What is Lambert-Eaton myasthenic syndrome (LEMS)?

Updated: May 23, 2019
  • Author: David E Stickler, MD; Chief Editor: Nicholas Lorenzo, MD, MHA, CPE  more...
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Answer

Lambert-Eaton myasthenic syndrome (LEMS) is a rare presynaptic disorder of neuromuscular transmission in which quantal release of acetylcholine (ACh) is impaired, causing a unique set of clinical characteristics, which include proximal muscle weakness, depressed tendon reflexes, posttetanic potentiation, and autonomic changes. [1] The initial presentation can be similar to that of myasthenia gravis (MG), but the progressions of the 2 diseases have some important differences.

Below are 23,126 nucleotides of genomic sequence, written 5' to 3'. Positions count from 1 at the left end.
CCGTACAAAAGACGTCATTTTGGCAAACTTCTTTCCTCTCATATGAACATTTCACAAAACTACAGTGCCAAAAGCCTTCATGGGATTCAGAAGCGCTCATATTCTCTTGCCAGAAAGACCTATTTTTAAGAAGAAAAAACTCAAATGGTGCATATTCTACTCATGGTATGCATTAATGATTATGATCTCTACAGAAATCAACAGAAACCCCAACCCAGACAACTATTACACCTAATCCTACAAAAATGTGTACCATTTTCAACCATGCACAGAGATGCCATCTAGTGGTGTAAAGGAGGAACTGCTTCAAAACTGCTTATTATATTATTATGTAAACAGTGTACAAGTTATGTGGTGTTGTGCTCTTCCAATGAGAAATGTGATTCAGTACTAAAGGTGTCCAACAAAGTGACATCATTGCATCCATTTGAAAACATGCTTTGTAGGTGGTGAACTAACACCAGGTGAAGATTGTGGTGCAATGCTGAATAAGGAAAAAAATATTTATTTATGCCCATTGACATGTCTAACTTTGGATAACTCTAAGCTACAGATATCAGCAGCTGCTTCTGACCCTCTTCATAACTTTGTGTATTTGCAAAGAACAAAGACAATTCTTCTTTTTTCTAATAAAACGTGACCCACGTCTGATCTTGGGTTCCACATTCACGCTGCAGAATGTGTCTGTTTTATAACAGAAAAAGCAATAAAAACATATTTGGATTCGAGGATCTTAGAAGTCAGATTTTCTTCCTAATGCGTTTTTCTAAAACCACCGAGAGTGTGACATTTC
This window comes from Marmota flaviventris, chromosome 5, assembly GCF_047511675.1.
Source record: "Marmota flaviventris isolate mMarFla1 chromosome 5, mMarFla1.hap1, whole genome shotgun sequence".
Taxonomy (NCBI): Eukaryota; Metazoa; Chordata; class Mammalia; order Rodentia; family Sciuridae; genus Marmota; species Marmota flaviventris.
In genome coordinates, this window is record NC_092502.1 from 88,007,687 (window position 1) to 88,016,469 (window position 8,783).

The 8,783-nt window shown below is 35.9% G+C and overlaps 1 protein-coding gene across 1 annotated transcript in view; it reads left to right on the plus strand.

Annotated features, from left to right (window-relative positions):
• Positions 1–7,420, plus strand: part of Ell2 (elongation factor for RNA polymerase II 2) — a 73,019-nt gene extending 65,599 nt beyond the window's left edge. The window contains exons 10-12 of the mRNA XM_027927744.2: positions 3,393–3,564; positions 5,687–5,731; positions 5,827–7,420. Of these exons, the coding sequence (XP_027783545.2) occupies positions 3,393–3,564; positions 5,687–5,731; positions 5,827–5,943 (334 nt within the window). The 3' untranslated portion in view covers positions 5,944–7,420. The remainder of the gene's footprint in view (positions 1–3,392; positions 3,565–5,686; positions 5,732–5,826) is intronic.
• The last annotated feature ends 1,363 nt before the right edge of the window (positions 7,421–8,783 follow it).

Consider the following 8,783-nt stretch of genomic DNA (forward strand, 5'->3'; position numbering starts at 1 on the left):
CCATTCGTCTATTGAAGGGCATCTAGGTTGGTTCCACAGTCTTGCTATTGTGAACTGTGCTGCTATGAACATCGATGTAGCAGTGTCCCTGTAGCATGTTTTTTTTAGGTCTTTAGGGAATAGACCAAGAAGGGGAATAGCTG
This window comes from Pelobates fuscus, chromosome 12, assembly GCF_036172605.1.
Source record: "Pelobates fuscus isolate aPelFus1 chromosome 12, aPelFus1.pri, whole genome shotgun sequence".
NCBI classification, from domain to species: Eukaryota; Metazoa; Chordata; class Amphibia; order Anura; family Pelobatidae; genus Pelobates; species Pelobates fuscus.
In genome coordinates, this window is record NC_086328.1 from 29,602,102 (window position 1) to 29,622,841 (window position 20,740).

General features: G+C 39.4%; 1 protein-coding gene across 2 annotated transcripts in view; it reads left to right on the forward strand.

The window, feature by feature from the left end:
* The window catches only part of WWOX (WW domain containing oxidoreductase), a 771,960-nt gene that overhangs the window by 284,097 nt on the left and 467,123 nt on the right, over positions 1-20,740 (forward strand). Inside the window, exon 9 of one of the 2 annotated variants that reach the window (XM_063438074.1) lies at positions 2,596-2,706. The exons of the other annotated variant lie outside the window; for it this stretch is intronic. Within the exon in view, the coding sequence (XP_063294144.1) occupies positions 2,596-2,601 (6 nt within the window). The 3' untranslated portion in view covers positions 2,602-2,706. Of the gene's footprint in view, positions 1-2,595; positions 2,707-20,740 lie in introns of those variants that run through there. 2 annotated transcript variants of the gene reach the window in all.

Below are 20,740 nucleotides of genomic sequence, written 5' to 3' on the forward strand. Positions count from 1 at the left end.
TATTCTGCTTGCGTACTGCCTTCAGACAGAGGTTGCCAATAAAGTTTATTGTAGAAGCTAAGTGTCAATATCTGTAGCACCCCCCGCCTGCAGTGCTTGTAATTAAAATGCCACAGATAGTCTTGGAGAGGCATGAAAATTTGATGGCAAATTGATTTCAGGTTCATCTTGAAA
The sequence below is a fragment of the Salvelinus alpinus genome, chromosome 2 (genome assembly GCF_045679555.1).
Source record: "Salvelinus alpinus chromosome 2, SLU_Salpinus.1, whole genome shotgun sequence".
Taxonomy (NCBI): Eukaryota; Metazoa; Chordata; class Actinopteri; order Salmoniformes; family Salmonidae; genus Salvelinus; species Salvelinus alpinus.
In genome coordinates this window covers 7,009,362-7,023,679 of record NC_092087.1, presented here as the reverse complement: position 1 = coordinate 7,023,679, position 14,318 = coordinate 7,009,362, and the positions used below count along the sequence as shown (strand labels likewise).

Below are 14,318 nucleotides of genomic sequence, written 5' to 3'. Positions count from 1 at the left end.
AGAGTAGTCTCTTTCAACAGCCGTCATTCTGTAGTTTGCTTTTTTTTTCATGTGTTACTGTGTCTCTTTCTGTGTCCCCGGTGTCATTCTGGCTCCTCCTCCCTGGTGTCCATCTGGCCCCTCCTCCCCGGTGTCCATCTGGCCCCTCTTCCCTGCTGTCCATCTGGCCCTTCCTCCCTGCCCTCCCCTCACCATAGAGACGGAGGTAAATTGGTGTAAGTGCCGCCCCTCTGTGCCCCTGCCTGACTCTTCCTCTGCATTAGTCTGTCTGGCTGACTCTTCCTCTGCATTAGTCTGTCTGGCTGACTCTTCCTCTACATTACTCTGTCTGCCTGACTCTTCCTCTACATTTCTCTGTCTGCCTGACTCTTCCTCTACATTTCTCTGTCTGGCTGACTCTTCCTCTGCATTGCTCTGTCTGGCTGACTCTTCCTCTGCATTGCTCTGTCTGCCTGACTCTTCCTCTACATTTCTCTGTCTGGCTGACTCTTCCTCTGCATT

LEMS disrupts the normally reliable neurotransmission at the neuromuscular junction (NMJ). This disruption is thought to result from an autoantibody-mediated removal of a subset of the P/Q-type Ca2+ channels involved with neurotransmitter release. [2]

In 40% of patients with LEMS, cancer is present when the weakness begins or is found later. This is usually a small cell lung cancer (SCLC), although LEMS has also been associated with non-SCLC, lymphosarcoma, malignant thymoma, or carcinoma of the breast, stomach, colon, prostate, bladder, kidney, or gallbladder. [2]

Clinical manifestations frequently precede cancer identification. In most cases, the cancer is discovered within the first 2 years after onset of LEMS and, in virtually all cases, within 4 years.


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